Part of the growing diversity in organizations is the difference in the employees’ ages, which translates to differences in work preferences and attitudes, in turn leading to some conflict. However, organizations realize that there’s really more benefit than harm to having a workforce that’s composed of employees from various generations and so they strive to find ways to effectively manage each group.
With Generation Y being the youngest and the most recent to join the workforce, organizations must try to find ways to make the workplace more conducive for this generation as they will likely be the ones to lead organizations into the future. Statistics show that Generation Y comprises 30% of the current population, and although they comprise only 15% of the current US workforce, this percentage is expected to increase in the next twenty years and be at par in numbers with “the baby boomers in their prime” (Smith, 2012).
As such, this paper begins by first presenting a brief discussion and comparison of the various generations and then provides a more in-depth discussion of Generation Y in terms of their characteristics, motivations, and expectations and preferences.
The four generations that comprise the workforce are the Traditionalists, the Baby Boomers, Generation X, and Generation Y (United Nations Joint Staff Pension Fund, n.d.).
The Traditionalists were born between 1925 and 1945 (United Nations Joint Staff Pension Fund, n.d.). They were raised in an economically and politically tumultuous time, especially with the onset of World War II. As such, employees from this generation tend to be cautious, financially conservative, and hard working. They believe that organizational loyalty is important and that career advancement is based on seniority. They dislike risk and change and have great respect for hard work and authority. They like to set and conform to rules. As such, they tend to have a command and control style of leadership.
On the other hand, the Baby Boomers were born between 1946 and 1964 (United Nations Joint Staff Pension Fund, n.d.) They are known as the egocentric generation as they were raised in a healthy and abundant economy after the war. For people from this generation, their work defines them and it also serves as a basis of their evaluation of others. Their lives revolve around work. As such, they don’t really aspire for balance. They follow strict work hours from 8 in the morning to 5 in the afternoon.
Born between 1965 and 1980 (United Nations Joint Staff Pension Fund, n.d.), people from Generation X were accustomed to “to do lists.” Many of them were raised in blended families and they also witnessed the great sacrifice that their parents made for their jobs, which led them to become independent, resilient, and highly adaptable. Unlike the Baby boomers who live to work, people from Generation X claim that they work to live. They also tend to have a cynical and distrusting view of the world.
Finally, people from Generation Y were born between 1981 and 2000 (United Nations Joint Staff Pension Fund, n.d.). They are considered the next big generation in that their numbers are expected to lead to significant changes within organizations. People from this generation (millenials) were raised in an environment where empowerment was encouraged and where their families provided them with security and safety. They were also encouraged to question authority and to make their own decisions. In addition, they were raised in a consumer economy, which means that they expect to have a say in the terms and conditions of their jobs. They expect to be treated as customers where their employers accommodate their expectations. It’s not that they feel they should get more but that their employer should give more to the employees. Because they were raised to be empowered, they are bold in expressing their opinions. Moreover, because they were raised with the Internet and computers as essential parts of their lives, they have global-minded, multiprocessing, and networking skills that people from the Traditionalist and Baby Boomer generation don’t have. Having been raised in a world that is characterized by constant change, they are comfortable in environments that undergo rapid changes (Tulgan, 2009). Uncertainty is a natural part of their world and globalization and technological changes don’t intimidate them; rather, these changes empower them, which make them valuable to organizations. In addition, they believe that anything is possible and they are driven to become entrepreneurs (Fields, Wilder, Bunch and Newbold, 2007).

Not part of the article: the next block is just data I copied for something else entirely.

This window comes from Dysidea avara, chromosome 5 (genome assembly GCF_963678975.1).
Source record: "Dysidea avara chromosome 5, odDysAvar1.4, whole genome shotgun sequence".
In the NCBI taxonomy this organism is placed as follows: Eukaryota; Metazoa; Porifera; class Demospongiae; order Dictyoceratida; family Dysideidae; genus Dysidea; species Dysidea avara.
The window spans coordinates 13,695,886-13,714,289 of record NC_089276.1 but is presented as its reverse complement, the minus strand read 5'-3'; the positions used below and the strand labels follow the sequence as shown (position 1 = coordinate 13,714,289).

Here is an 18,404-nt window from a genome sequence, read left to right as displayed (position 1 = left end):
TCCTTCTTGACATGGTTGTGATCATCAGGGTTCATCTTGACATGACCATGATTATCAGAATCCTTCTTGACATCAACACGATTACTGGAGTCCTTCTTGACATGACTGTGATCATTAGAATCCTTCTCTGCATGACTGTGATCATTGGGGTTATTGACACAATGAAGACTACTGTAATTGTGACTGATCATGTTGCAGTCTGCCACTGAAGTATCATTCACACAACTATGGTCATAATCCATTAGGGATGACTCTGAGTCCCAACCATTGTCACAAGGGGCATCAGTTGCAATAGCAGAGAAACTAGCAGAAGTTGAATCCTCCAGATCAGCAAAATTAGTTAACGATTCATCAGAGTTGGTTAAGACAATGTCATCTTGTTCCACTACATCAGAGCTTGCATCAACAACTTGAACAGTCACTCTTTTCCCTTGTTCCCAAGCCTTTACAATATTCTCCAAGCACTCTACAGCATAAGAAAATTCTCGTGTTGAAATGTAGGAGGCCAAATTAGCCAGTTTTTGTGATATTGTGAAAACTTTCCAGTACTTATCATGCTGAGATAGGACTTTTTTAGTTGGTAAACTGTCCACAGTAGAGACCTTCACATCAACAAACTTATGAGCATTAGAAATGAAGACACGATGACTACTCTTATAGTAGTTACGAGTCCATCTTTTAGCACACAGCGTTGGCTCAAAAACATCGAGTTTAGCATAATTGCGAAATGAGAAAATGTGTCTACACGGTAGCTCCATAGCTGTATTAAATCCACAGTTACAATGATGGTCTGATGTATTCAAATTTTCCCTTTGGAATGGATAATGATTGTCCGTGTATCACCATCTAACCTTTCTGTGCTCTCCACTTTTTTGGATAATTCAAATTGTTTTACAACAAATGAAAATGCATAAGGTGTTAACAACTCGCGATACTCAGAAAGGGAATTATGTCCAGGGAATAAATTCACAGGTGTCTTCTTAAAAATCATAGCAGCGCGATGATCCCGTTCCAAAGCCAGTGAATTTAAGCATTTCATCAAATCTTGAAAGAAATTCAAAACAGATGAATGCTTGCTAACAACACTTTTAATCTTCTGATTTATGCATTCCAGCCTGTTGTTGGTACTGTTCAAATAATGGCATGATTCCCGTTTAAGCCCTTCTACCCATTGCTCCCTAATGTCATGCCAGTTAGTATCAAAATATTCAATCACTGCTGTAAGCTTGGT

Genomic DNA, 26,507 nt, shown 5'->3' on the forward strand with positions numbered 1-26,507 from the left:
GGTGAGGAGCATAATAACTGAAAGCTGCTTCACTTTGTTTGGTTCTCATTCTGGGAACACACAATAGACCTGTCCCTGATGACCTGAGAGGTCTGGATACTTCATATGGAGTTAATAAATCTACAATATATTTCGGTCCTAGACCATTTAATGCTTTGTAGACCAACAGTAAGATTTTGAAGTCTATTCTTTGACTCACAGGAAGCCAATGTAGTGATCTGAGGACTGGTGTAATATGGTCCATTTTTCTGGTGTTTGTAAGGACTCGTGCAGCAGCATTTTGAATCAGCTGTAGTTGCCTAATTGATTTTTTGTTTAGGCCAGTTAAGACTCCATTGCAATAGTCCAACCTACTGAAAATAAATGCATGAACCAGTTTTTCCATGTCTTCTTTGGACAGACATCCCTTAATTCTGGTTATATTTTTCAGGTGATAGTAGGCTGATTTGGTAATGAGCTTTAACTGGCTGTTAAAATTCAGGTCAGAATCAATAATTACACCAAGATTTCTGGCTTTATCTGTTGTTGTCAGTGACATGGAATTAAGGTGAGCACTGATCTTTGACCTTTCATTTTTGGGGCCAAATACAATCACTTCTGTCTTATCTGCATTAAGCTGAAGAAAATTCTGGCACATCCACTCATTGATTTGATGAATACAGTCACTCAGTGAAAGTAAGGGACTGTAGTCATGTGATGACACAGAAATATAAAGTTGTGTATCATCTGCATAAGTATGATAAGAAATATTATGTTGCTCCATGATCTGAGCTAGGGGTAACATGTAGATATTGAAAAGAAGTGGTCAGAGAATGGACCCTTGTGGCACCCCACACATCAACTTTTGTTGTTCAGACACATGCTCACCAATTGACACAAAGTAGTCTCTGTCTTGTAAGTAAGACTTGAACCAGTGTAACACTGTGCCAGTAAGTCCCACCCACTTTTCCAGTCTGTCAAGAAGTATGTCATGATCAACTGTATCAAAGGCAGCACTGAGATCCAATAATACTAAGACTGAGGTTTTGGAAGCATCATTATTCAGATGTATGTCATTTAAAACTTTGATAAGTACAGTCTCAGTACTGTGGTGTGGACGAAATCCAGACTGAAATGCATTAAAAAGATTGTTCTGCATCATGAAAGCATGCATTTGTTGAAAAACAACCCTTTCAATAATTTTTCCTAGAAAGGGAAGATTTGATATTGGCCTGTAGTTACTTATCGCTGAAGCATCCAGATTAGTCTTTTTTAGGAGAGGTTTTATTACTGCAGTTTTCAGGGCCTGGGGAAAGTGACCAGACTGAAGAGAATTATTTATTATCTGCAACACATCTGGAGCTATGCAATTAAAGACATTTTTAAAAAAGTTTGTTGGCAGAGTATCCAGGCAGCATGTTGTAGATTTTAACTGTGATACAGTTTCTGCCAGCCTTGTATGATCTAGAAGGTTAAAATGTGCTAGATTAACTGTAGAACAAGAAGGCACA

Moreover, with the prevalence of interactive media such as multi-player games, blogs, text messaging, and instant messaging, employees from both Generation X and Generation Y have developed new styles and skills for collaborating, which make rigid work hours unappealing for them. Still, other characteristics possessed by the members of Generation Y include confidence, sociability, morality, street smarts, diversity, collective action, a heroic spirit, tenacity, technological savvy, and the ability to multitask (United Nations Joint Staff Pension Fund, n.d.) They also need flexibility and lack the skills for dealing with difficult people. They are also known as the most education-minded generation and are making way for a more tolerant and open society (Baldonado, 2008). They are optimistic, are inclined towards volunteerism, and tend to be more idealistic than Generation X, although they seem to be more realistic than the baby boomers. According to a study conducted by Na’Desh (2008), energy and creativity were identified as the positive characteristics of this generation while selfishness and impatience were identified as their negative characteristics.
With regards to the workplace attire, members of Generation Y prefer to wear whatever makes them comfortable (United Nations Joint Staff Pension Fund, n.d.). They can also work effectively either in the office or at home and they prefer a flexible schedule. They are motivated by the ability to maintain a personal life and need constant feedback from their mentors. Personal relationships make them want to stay in their jobs and they prefer to communicate with clients through email, instant messaging, and text messaging, which they use 24/7. They also use the web for research and networking purposes. They prefer to create databases and their own documents. Their career goal is to build a number of parallel careers and to simultaneously have several jobs.
According to Stafford and Griffis (2008), members of Generation Y come from diverse backgrounds and do not have the same characteristics. However, Stafford and Griffis (2008)